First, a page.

Continuing the theme of overlooked walks at Kent Walks Near London, the Polhill Pluto route yesterday proved the perfect choice on a bright, breezy summer’s day. There were plentiful orchids in the Andrews Wood-Meenfield Wood gap and fantastic ox-eye daisies, scabious and poppies in the fields below Polhill. It’s a great walk to do if you are a fan of the yellowhammer – the colourful, chirpy bunting (we’re talking about a bird by the way!) that adorns hedgerows in these parts and is particularly common for some reason between Shoreham and Otford. It’s repetitive and unworldy song is one of my favourites – it’s commonly described as sounding like ‘a little bit of bread and no cheese’ because of its rhythms but to me it’s simply the sound of summer. Listen out for it on the Darent Valley floor; around Sepham Farm it’s nearly always heard, and sometimes present in the lower parts of the Fackenden and Eastern Valleys route (such as around the Percy Pilcher memorial). The Pluto route (so called because you pass the final ‘planet’ on the Otford solar system scale model) can be combined with the Shoreham circular and even the Fackenden, Otford and Eastern Valley routes for a walk of up to 11 miles or so as all these routes intersect, or almost intersect, at various points. For some reason, I only think of this stroll as a summer walk – not entirely rationally, but it just feels right on a warm day.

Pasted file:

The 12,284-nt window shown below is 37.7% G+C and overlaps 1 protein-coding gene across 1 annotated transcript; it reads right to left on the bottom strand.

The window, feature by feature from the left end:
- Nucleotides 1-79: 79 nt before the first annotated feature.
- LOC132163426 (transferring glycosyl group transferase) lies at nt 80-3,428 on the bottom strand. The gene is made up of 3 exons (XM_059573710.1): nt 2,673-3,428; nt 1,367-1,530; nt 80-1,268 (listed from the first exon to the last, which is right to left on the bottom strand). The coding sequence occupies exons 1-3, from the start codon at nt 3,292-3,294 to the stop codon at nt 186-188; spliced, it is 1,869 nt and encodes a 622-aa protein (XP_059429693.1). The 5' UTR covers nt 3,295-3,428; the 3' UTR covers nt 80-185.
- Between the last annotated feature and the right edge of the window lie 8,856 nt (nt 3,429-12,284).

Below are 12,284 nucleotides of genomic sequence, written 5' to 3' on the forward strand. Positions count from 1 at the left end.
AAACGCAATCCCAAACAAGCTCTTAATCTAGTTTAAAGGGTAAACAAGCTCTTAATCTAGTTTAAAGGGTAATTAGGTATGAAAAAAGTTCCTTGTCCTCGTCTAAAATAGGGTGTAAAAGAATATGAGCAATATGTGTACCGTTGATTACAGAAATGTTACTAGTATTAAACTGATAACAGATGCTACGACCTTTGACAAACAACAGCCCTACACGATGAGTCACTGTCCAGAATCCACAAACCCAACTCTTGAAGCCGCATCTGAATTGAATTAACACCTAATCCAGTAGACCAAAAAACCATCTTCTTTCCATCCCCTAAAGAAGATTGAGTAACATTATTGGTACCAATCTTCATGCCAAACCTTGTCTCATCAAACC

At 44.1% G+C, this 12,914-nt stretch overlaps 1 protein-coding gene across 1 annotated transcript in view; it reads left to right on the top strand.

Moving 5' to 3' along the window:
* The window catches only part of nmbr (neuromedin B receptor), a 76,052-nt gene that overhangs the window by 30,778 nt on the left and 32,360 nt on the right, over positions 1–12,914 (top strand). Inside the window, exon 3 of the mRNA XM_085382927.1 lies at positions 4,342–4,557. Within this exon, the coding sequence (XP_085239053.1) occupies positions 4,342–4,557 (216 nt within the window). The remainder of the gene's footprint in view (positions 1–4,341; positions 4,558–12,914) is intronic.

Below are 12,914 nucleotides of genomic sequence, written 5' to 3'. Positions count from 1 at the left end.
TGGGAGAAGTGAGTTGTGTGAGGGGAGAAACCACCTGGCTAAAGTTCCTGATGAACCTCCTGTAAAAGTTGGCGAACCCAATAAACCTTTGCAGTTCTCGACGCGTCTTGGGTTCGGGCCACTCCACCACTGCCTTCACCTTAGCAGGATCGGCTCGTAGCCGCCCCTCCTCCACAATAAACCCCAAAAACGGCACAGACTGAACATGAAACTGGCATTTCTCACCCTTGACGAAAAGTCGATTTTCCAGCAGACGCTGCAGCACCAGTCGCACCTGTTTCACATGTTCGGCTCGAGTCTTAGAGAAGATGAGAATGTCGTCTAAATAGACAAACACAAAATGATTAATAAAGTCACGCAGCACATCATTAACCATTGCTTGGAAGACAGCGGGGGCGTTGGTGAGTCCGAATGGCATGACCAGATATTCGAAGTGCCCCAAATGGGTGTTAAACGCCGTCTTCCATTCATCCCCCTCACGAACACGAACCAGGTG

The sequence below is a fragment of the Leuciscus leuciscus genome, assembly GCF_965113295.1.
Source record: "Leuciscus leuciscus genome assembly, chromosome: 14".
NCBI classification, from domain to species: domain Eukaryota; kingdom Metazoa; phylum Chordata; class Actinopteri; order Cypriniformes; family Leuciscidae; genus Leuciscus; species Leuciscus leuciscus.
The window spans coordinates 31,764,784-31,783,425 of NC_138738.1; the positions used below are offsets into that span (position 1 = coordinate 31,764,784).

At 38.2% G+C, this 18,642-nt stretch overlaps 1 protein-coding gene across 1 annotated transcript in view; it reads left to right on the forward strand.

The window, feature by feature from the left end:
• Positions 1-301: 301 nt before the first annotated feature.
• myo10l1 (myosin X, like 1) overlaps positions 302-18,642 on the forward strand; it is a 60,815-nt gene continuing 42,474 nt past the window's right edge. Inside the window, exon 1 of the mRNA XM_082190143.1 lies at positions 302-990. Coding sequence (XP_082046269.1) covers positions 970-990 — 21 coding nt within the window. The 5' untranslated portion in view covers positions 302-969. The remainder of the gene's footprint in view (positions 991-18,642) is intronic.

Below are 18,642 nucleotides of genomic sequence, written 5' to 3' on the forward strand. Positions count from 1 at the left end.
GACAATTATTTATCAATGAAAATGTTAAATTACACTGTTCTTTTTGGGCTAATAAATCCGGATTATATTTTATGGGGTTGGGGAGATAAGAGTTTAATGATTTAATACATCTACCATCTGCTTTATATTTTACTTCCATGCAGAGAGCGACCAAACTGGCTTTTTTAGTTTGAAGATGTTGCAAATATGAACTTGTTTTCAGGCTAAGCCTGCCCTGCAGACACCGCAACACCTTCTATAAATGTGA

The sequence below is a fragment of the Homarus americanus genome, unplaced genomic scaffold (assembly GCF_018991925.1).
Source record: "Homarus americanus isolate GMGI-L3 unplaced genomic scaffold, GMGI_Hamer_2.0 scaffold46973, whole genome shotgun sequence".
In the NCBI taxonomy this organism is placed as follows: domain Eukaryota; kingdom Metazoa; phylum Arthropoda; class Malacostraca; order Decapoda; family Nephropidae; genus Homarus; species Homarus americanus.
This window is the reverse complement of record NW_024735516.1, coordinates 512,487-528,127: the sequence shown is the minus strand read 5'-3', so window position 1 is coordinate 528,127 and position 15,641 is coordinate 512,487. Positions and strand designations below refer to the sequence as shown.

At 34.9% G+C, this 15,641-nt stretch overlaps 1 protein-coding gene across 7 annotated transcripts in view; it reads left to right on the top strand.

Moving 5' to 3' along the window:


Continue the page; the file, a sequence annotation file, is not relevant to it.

Of all the walks on this site the one I’ve done the least is probably the Knockholt/Chevening circuit. I’ve not always been wildly effusive about it, even describing the early stages as dull. I was completely wrong it turns out. I strolled the route today and found it superb. The fields on the right of the North Downs Way in the early stages have been left fallow and look to be in a pretty advanced stage of rewilding – the flora is high enough to hide the odd lynx! As I hit Sundridge Hill the instantly recognisable and repetitive song of the yellowhammer burst from the hedgerows like some sort of alien morse code. A huge buzzard (what are they feeding them around here?) eyed me up from above. The views over Chevening House towards Ide Hill were delightful as I cleared the scarp face woodland. Chevening hamlet was as spooky as ever and the following climb back to Knockholt took in a broad vista of the Vale of Holmesdale under a moody sky with plenty of butterflies and wildflowers to admire. A red kite skidded and yawed above in the thermals and I startled a pair of greater spotted woodpeckers which suddenly took off from a fallen tree trunk a couple of metres ahead of me. I think my previous aversion to this walk was to do with the “private” signs around Chevening House, its association with some deeply unpleasant national figures, and the slightly creepy feel of the hamlet – it’s just so quiet, but it’s me, it’s not them – the road noise between points 4 and 5, and having to walk on the road for 100 metres by the farm at point 5. The truth is, there are great views, loads of wildflowers, wonderful trees and nothing much not to like.
As quite often happens in these parts the camera doesn’t capture the walk; slopes are flattened out so the scenery looks blander than it really is.